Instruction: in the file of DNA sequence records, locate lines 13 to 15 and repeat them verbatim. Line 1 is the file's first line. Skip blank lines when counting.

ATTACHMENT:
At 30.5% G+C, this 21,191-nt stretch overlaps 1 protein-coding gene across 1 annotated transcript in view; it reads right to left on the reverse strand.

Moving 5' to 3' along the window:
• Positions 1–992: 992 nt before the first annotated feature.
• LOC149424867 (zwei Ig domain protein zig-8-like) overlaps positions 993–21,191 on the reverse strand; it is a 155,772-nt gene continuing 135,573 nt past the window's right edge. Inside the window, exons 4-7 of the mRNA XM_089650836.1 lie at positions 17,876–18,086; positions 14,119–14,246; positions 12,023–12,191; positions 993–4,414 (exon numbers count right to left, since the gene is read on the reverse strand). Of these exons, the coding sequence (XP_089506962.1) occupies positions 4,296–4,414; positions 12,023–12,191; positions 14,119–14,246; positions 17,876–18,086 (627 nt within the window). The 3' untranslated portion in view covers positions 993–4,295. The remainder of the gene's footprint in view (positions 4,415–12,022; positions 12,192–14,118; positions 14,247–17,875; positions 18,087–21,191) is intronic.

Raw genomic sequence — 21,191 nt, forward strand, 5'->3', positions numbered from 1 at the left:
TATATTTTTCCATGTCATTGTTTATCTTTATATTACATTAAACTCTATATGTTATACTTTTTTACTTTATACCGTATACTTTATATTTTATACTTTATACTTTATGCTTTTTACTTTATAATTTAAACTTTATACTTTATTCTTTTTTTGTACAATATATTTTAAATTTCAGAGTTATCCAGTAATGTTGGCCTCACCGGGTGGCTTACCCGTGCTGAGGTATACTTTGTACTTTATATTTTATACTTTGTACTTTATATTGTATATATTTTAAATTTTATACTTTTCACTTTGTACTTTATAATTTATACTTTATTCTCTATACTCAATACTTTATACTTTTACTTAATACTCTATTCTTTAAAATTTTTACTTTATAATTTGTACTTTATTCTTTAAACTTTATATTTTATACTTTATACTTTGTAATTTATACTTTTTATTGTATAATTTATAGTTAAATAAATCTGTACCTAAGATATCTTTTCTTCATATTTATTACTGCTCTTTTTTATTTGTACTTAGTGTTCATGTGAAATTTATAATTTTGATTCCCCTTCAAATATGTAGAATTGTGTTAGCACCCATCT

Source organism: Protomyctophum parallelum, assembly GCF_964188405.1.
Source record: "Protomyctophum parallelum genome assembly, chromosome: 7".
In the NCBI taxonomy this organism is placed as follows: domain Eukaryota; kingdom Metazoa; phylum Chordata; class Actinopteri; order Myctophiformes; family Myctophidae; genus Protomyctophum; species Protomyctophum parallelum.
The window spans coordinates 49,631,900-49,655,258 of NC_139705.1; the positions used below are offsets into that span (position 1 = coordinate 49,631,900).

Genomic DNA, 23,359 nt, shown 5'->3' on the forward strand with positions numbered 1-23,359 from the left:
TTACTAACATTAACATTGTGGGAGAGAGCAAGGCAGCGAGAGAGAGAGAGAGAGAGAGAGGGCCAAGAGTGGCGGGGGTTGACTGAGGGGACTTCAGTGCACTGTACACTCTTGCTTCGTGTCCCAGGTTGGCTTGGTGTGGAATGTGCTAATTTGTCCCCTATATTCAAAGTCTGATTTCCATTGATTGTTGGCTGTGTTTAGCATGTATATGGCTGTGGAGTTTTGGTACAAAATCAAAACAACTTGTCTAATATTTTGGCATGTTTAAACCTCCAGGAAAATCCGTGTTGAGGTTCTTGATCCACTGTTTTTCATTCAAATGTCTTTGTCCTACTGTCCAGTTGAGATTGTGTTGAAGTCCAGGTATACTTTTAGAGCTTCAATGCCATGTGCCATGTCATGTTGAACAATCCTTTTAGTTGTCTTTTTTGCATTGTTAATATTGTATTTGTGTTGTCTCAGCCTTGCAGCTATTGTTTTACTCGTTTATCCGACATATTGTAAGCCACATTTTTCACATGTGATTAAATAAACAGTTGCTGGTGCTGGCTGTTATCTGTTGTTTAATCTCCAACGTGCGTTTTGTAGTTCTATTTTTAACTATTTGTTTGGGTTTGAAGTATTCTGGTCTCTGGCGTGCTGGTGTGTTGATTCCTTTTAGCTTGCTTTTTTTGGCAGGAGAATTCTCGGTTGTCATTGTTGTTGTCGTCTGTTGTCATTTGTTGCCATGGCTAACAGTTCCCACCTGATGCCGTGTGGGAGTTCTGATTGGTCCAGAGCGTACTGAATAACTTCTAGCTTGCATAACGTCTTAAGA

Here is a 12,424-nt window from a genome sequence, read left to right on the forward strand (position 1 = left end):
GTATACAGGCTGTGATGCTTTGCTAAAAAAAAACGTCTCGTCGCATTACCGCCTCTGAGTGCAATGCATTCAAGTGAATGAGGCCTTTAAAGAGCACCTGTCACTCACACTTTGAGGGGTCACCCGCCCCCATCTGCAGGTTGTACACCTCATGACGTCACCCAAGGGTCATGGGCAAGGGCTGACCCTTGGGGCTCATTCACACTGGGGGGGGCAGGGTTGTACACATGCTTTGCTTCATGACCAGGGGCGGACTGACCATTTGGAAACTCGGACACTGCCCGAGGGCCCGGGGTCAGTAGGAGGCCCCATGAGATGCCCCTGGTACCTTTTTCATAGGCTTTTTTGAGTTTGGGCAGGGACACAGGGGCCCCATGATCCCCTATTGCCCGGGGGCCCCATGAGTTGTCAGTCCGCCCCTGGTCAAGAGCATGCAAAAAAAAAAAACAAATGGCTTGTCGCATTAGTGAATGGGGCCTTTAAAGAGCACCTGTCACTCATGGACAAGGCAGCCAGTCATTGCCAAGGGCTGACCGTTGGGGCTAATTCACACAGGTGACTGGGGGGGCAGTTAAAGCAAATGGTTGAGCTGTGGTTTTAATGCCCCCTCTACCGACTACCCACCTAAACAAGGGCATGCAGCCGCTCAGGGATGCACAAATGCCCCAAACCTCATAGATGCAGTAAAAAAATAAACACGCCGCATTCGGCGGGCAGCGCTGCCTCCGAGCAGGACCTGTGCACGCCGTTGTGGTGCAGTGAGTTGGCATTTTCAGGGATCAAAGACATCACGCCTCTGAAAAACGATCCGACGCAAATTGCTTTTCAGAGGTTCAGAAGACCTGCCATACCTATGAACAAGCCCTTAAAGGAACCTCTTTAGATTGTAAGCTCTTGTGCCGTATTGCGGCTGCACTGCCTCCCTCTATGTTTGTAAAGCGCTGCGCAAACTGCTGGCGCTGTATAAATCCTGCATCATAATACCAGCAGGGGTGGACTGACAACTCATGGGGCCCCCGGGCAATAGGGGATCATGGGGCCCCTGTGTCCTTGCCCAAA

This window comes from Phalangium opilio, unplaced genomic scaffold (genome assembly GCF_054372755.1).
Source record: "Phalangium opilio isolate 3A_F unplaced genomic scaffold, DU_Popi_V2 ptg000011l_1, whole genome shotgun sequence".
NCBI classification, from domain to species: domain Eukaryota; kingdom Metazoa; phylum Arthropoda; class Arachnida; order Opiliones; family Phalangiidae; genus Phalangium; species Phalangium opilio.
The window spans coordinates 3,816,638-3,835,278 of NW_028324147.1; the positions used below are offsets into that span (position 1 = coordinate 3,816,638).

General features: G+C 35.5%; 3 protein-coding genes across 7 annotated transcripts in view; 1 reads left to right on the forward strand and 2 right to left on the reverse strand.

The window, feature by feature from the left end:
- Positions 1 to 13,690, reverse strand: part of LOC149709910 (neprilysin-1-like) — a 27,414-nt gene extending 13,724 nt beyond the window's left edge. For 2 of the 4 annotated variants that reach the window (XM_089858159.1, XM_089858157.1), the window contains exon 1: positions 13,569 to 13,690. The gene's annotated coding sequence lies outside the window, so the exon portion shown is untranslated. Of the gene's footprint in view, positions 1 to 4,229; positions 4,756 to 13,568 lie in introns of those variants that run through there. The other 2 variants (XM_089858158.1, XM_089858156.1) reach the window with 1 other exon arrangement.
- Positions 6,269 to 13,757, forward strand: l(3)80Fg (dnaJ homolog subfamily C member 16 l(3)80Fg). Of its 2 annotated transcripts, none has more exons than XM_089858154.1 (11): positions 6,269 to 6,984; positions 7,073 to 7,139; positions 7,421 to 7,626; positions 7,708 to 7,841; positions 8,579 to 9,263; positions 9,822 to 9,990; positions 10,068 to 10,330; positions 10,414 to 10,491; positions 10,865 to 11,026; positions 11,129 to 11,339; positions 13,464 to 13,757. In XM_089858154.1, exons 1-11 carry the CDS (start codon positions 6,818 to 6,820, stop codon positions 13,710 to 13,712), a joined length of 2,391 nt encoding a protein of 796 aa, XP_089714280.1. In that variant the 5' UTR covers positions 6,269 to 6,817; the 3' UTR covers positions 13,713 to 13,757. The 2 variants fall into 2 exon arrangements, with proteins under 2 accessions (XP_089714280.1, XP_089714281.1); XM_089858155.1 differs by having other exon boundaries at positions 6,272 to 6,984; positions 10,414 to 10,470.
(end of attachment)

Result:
Here is a 12,424-nt window from a genome sequence, read left to right on the forward strand (position 1 = left end):
GTATACAGGCTGTGATGCTTTGCTAAAAAAAAACGTCTCGTCGCATTACCGCCTCTGAGTGCAATGCATTCAAGTGAATGAGGCCTTTAAAGAGCACCTGTCACTCACACTTTGAGGGGTCACCCGCCCCCATCTGCAGGTTGTACACCTCATGACGTCACCCAAGGGTCATGGGCAAGGGCTGACCCTTGGGGCTCATTCACACTGGGGGGGGCAGGGTTGTACACATGCTTTGCTTCATGACCAGGGGCGGACTGACCATTTGGAAACTCGGACACTGCCCGAGGGCCCGGGGTCAGTAGGAGGCCCCATGAGATGCCCCTGGTACCTTTTTCATAGGCTTTTTTGAGTTTGGGCAGGGACACAGGGGCCCCATGATCCCCTATTGCCCGGGGGCCCCATGAGTTGTCAGTCCGCCCCTGGTCAAGAGCATGCAAAAAAAAAAAACAAATGGCTTGTCGCATTAGTGAATGGGGCCTTTAAAGAGCACCTGTCACTCATGGACAAGGCAGCCAGTCATTGCCAAGGGCTGACCGTTGGGGCTAATTCACACAGGTGACTGGGGGGGCAGTTAAAGCAAATGGTTGAGCTGTGGTTTTAATGCCCCCTCTACCGACTACCCACCTAAACAAGGGCATGCAGCCGCTCAGGGATGCACAAATGCCCCAAACCTCATAGATGCAGTAAAAAAATAAACACGCCGCATTCGGCGGGCAGCGCTGCCTCCGAGCAGGACCTGTGCACGCCGTTGTGGTGCAGTGAGTTGGCATTTTCAGGGATCAAAGACATCACGCCTCTGAAAAACGATCCGACGCAAATTGCTTTTCAGAGGTTCAGAAGACCTGCCATACCTATGAACAAGCCCTTAAAGGAACCTCTTTAGATTGTAAGCTCTTGTGCCGTATTGCGGCTGCACTGCCTCCCTCTATGTTTGTAAAGCGCTGCGCAAACTGCTGGCGCTGTATAAATCCTGCATCATAATACCAGCAGGGGTGGACTGACAACTCATGGGGCCCCCGGGCAATAGGGGATCATGGGGCCCCTGTGTCCTTGCCCAAA

This window comes from Phalangium opilio, unplaced genomic scaffold (genome assembly GCF_054372755.1).